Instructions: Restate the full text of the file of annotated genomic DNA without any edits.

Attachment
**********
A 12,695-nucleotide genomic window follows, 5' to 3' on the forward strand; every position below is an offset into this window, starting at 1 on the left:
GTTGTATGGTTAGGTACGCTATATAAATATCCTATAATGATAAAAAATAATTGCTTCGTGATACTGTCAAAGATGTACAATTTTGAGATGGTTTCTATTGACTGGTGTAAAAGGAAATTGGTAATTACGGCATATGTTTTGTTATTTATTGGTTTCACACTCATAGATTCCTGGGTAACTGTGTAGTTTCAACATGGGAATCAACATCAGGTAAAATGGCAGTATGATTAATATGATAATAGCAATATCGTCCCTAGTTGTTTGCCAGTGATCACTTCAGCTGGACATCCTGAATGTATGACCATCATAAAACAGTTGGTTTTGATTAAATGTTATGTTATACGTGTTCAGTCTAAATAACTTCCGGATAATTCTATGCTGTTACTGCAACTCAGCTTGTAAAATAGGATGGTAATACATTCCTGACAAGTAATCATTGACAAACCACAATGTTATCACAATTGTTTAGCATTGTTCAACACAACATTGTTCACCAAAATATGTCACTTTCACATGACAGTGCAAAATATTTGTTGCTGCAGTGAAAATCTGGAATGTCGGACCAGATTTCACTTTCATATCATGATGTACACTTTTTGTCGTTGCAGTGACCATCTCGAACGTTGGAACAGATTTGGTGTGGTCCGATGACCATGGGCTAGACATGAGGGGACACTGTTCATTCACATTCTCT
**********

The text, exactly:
A 12,695-nucleotide genomic window follows, 5' to 3' on the forward strand; every position below is an offset into this window, starting at 1 on the left:
GTTGTATGGTTAGGTACGCTATATAAATATCCTATAATGATAAAAAATAATTGCTTCGTGATACTGTCAAAGATGTACAATTTTGAGATGGTTTCTATTGACTGGTGTAAAAGGAAATTGGTAATTACGGCATATGTTTTGTTATTTATTGGTTTCACACTCATAGATTCCTGGGTAACTGTGTAGTTTCAACATGGGAATCAACATCAGGTAAAATGGCAGTATGATTAATATGATAATAGCAATATCGTCCCTAGTTGTTTGCCAGTGATCACTTCAGCTGGACATCCTGAATGTATGACCATCATAAAACAGTTGGTTTTGATTAAATGTTATGTTATACGTGTTCAGTCTAAATAACTTCCGGATAATTCTATGCTGTTACTGCAACTCAGCTTGTAAAATAGGATGGTAATACATTCCTGACAAGTAATCATTGACAAACCACAATGTTATCACAATTGTTTAGCATTGTTCAACACAACATTGTTCACCAAAATATGTCACTTTCACATGACAGTGCAAAATATTTGTTGCTGCAGTGAAAATCTGGAATGTCGGACCAGATTTCACTTTCATATCATGATGTACACTTTTTGTCGTTGCAGTGACCATCTCGAACGTTGGAACAGATTTGGTGTGGTCCGATGACCATGGGCTAGACATGAGGGGACACTGTTCATTCACATTCTCT